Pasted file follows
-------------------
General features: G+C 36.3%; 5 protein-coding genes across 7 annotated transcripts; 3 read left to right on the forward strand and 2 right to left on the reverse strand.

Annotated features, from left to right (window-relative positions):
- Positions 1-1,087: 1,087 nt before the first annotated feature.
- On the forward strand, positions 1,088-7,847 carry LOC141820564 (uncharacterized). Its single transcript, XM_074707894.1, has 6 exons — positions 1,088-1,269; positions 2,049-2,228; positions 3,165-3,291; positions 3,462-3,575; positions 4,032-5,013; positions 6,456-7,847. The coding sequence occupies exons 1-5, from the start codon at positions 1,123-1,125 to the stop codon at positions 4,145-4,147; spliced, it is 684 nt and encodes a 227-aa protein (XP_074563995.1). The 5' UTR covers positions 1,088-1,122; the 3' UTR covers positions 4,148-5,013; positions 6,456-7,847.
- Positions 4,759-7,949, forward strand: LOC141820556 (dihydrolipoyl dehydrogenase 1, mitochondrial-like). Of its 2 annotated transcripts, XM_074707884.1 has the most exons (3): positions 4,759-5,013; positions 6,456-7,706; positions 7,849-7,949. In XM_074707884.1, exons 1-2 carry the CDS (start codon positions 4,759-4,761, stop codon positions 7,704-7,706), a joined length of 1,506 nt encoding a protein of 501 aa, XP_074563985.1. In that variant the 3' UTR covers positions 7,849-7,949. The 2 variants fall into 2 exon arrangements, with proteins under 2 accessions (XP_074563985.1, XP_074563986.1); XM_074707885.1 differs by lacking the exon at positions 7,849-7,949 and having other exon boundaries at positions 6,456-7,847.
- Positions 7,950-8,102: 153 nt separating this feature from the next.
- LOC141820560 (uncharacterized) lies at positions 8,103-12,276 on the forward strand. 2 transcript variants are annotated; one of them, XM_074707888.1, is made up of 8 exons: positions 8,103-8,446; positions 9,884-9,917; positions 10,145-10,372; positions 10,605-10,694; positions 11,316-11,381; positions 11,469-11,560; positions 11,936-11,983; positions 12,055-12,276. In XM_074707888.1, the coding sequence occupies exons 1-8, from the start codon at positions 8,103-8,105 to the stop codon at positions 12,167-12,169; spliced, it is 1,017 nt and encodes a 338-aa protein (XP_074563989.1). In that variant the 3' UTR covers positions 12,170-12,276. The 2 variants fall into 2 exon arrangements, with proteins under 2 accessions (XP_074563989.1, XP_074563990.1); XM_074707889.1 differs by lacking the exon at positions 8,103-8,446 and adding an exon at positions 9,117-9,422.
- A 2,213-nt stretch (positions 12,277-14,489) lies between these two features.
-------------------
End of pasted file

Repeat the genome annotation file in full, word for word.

General features: G+C 36.3%; 5 protein-coding genes across 7 annotated transcripts; 3 read left to right on the forward strand and 2 right to left on the reverse strand.

Annotated features, from left to right (window-relative positions):
- Positions 1-1,087: 1,087 nt before the first annotated feature.
- On the forward strand, positions 1,088-7,847 carry LOC141820564 (uncharacterized). Its single transcript, XM_074707894.1, has 6 exons — positions 1,088-1,269; positions 2,049-2,228; positions 3,165-3,291; positions 3,462-3,575; positions 4,032-5,013; positions 6,456-7,847. The coding sequence occupies exons 1-5, from the start codon at positions 1,123-1,125 to the stop codon at positions 4,145-4,147; spliced, it is 684 nt and encodes a 227-aa protein (XP_074563995.1). The 5' UTR covers positions 1,088-1,122; the 3' UTR covers positions 4,148-5,013; positions 6,456-7,847.
- Positions 4,759-7,949, forward strand: LOC141820556 (dihydrolipoyl dehydrogenase 1, mitochondrial-like). Of its 2 annotated transcripts, XM_074707884.1 has the most exons (3): positions 4,759-5,013; positions 6,456-7,706; positions 7,849-7,949. In XM_074707884.1, exons 1-2 carry the CDS (start codon positions 4,759-4,761, stop codon positions 7,704-7,706), a joined length of 1,506 nt encoding a protein of 501 aa, XP_074563985.1. In that variant the 3' UTR covers positions 7,849-7,949. The 2 variants fall into 2 exon arrangements, with proteins under 2 accessions (XP_074563985.1, XP_074563986.1); XM_074707885.1 differs by lacking the exon at positions 7,849-7,949 and having other exon boundaries at positions 6,456-7,847.
- Positions 7,950-8,102: 153 nt separating this feature from the next.
- LOC141820560 (uncharacterized) lies at positions 8,103-12,276 on the forward strand. 2 transcript variants are annotated; one of them, XM_074707888.1, is made up of 8 exons: positions 8,103-8,446; positions 9,884-9,917; positions 10,145-10,372; positions 10,605-10,694; positions 11,316-11,381; positions 11,469-11,560; positions 11,936-11,983; positions 12,055-12,276. In XM_074707888.1, the coding sequence occupies exons 1-8, from the start codon at positions 8,103-8,105 to the stop codon at positions 12,167-12,169; spliced, it is 1,017 nt and encodes a 338-aa protein (XP_074563989.1). In that variant the 3' UTR covers positions 12,170-12,276. The 2 variants fall into 2 exon arrangements, with proteins under 2 accessions (XP_074563989.1, XP_074563990.1); XM_074707889.1 differs by lacking the exon at positions 8,103-8,446 and adding an exon at positions 9,117-9,422.
- A 2,213-nt stretch (positions 12,277-14,489) lies between these two features.